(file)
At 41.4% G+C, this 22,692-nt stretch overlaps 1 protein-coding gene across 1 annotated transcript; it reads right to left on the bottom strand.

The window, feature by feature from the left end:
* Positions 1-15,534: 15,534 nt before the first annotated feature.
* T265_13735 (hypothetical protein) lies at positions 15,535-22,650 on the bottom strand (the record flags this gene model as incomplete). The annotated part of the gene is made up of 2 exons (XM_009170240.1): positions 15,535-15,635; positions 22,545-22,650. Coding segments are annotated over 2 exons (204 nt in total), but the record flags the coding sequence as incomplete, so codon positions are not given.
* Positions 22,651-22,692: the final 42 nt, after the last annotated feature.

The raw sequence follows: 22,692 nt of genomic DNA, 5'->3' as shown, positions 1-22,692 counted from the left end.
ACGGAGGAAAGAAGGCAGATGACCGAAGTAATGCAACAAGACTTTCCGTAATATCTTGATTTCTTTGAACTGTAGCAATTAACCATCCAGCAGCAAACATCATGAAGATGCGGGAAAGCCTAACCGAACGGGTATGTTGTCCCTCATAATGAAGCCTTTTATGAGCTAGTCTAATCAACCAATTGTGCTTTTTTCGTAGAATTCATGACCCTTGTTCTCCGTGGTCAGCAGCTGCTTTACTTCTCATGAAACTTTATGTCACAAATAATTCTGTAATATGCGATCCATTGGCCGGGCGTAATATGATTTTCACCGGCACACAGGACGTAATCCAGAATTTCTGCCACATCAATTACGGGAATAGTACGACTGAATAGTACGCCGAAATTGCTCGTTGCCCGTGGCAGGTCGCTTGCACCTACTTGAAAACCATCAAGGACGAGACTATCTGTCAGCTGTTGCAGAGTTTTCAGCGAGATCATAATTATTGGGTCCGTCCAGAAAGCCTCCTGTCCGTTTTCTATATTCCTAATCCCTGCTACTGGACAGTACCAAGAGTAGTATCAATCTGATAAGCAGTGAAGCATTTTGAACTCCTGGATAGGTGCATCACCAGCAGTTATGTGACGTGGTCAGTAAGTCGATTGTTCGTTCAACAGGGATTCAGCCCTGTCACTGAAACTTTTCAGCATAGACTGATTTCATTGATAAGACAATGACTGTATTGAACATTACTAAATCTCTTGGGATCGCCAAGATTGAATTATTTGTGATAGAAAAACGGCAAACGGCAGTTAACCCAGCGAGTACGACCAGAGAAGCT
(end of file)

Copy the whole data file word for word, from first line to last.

At 41.4% G+C, this 22,692-nt stretch overlaps 1 protein-coding gene across 1 annotated transcript; it reads right to left on the bottom strand.

The window, feature by feature from the left end:
* Positions 1-15,534: 15,534 nt before the first annotated feature.
* T265_13735 (hypothetical protein) lies at positions 15,535-22,650 on the bottom strand (the record flags this gene model as incomplete). The annotated part of the gene is made up of 2 exons (XM_009170240.1): positions 15,535-15,635; positions 22,545-22,650. Coding segments are annotated over 2 exons (204 nt in total), but the record flags the coding sequence as incomplete, so codon positions are not given.
* Positions 22,651-22,692: the final 42 nt, after the last annotated feature.

The raw sequence follows: 22,692 nt of genomic DNA, 5'->3' as shown, positions 1-22,692 counted from the left end.
ACGGAGGAAAGAAGGCAGATGACCGAAGTAATGCAACAAGACTTTCCGTAATATCTTGATTTCTTTGAACTGTAGCAATTAACCATCCAGCAGCAAACATCATGAAGATGCGGGAAAGCCTAACCGAACGGGTATGTTGTCCCTCATAATGAAGCCTTTTATGAGCTAGTCTAATCAACCAATTGTGCTTTTTTCGTAGAATTCATGACCCTTGTTCTCCGTGGTCAGCAGCTGCTTTACTTCTCATGAAACTTTATGTCACAAATAATTCTGTAATATGCGATCCATTGGCCGGGCGTAATATGATTTTCACCGGCACACAGGACGTAATCCAGAATTTCTGCCACATCAATTACGGGAATAGTACGACTGAATAGTACGCCGAAATTGCTCGTTGCCCGTGGCAGGTCGCTTGCACCTACTTGAAAACCATCAAGGACGAGACTATCTGTCAGCTGTTGCAGAGTTTTCAGCGAGATCATAATTATTGGGTCCGTCCAGAAAGCCTCCTGTCCGTTTTCTATATTCCTAATCCCTGCTACTGGACAGTACCAAGAGTAGTATCAATCTGATAAGCAGTGAAGCATTTTGAACTCCTGGATAGGTGCATCACCAGCAGTTATGTGACGTGGTCAGTAAGTCGATTGTTCGTTCAACAGGGATTCAGCCCTGTCACTGAAACTTTTCAGCATAGACTGATTTCATTGATAAGACAATGACTGTATTGAACATTACTAAATCTCTTGGGATCGCCAAGATTGAATTATTTGTGATAGAAAAACGGCAAACGGCAGTTAACCCAGCGAGTACGACCAGAGAAGCT